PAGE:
The United Nations has overwhelmingly approved a resolution lifting economic sanctions against Iraq and giving its backing to the US-led administration.
Syria left its chair empty
Fourteen of the 15 Security Council members voted to adopt the resolution, including France, Russia and Germany - all countries which opposed the war on Iraq.
Syria - the sole Arab state represented on the council - boycotted the meeting.
Voting took place nine weeks to the day after US-led coalition forces invaded Iraq at the start of a military campaign that toppled Saddam Hussein's regime.
The changes to earlier drafts included an expansion of the role of the UN - a key demand of Russia and France, two countries with the power of veto.
The resolution asked UN Secretary General Kofi Annan to appoint a special representative to help set up an interim Iraqi government. Mr Annan said he would do so "without delay".
However, The BBC's Jon Leyne at the UN says the organisation's role in Iraq will not be a substantial one.
The occupying powers, the US and Britain, are left firmly in control of Iraq and its oil "until an internationally recognised, representative government is established".
Our correspondent adds that the resolution sets a legal framework for the future of Iraq, and will give the go-ahead for companies wishing to invest in the country.
We would have preferred if a fully sovereign transitional Iraqi government were installed
Pre-Saddam foreign minister
In Iraq itself, the BBC's David Bamford says people are getting a confused message - the end of sanctions means that Iraqis can get income through oil revenues, but the money will be spent on their behalf by foreigners.
Our correspondent in Baghdad adds that politicians eager to form an interim government, are lukewarm about the turn of events.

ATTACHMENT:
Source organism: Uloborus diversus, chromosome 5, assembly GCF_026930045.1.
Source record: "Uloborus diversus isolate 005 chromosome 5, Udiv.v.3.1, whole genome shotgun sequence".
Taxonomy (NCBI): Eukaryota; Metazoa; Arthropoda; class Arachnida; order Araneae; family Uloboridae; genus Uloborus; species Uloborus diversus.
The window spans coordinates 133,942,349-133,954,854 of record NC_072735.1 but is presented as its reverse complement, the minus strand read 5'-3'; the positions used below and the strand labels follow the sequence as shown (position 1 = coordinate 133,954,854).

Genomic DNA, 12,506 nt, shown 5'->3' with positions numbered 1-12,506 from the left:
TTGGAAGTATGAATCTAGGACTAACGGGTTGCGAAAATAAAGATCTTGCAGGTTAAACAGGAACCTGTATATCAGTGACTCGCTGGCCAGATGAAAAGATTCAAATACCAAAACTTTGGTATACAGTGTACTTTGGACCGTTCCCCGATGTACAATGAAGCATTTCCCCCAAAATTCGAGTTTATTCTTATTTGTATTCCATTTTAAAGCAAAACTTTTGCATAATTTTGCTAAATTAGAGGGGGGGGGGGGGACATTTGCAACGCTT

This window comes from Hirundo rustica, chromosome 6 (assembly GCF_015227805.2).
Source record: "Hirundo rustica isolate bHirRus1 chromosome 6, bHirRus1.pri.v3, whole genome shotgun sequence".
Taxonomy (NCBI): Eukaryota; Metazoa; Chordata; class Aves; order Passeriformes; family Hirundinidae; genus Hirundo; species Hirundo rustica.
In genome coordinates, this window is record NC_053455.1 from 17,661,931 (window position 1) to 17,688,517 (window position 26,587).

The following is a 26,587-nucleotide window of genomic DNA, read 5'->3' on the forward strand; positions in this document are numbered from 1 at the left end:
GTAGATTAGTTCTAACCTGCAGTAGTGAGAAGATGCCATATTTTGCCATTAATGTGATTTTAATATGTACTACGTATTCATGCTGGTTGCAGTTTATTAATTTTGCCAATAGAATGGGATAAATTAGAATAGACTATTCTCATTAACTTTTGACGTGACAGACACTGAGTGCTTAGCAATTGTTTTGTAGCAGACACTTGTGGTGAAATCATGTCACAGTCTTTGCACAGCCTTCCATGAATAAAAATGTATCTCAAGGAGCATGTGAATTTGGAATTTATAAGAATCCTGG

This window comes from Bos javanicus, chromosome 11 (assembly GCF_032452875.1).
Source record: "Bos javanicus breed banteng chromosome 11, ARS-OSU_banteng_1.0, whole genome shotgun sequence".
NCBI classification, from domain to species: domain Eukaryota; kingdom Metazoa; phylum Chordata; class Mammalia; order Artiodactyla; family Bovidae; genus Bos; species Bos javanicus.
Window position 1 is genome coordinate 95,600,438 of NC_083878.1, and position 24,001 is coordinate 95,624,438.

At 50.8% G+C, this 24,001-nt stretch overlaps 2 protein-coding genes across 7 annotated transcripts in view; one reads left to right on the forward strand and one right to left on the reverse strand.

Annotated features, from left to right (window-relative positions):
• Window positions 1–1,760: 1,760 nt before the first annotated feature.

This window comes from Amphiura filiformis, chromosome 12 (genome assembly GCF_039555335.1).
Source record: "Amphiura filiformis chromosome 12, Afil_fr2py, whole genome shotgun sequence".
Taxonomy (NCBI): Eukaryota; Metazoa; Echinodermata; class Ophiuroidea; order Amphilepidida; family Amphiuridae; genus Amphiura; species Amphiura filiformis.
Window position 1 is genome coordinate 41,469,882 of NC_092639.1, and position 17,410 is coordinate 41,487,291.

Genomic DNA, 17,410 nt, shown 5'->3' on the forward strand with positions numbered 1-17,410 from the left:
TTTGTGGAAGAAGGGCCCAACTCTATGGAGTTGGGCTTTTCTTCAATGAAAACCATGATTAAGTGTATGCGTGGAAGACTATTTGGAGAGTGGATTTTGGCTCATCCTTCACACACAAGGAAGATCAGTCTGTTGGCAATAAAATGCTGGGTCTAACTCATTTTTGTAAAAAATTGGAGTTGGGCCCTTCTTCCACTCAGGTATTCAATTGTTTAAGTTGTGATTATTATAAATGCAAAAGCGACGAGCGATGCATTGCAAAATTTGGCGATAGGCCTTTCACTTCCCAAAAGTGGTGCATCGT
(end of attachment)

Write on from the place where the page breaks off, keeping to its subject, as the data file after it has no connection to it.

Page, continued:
"We would have preferred if a fully sovereign transitional Iraqi government were installed," said elder statesman Adnan Pachachi, who was foreign minister before the Baath Party took over in 1968.
"We believe that the Iraqi are capable to administer the affairs of the country during this period.
"But, anyway, now that the Council is adopting this resolution we have to try to live with it as best we can and I think there are some positive elements in it."
After the vote US ambassador to the UN said: "The lifting of sanctions marks a momentous event for the people of Iraq. It is time for the Iraqi people to benefit from their natural resources".
RESOLUTION KEY POINTS
US and UK to maintain most of the power
Occupying forces to remain till new government formed
Situation to be reviewed within a year
UN to appoint special representative to help form new government
Sanctions to be lifted, though arms embargo will stay
Russian and French companies will be able to complete lucrative contracts
Return of UN weapons inspectors to be considered
$1bn Iraq Development Fund to be launched
French ambassador Jean-Marc de la Sabliere said the resolution was not perfect, but added: "The Iraqi people must now take control of their future."
A Syrian envoy said his country failed to turn up for the vote because the government wanted a little more time to consider the draft resolution.
"We requested a few minutes and these minutes were not given to us," deputy Syrian ambassador Fayssal Mekdad told reporters.
Mr Mekdad said the ambassador himself had been recalled to Damascus to discuss the resolution.
Our correspondent says Syria's absence suggest the country is in a state of turmoil over Iraq.
In the run-up to the Iraq war, the Security Council was the scene of bitter wrangling between the pro- and anti-war camps, and there was even talk of the collapse of the UN system.
But now, says the BBC's Barnaby Mason, the UN is back at the centre of attention.
The US needed sanctions lifted in order to export Iraqi oil legally and to use the proceeds for reconstruction, while the anti-war camp had to recognise the reality of US and British control on the ground.
Iraq's massive debts will be dealt with by multilateral systems such as the Paris Club - thus dispelling Russian fears that the US would invalidate some of its claims.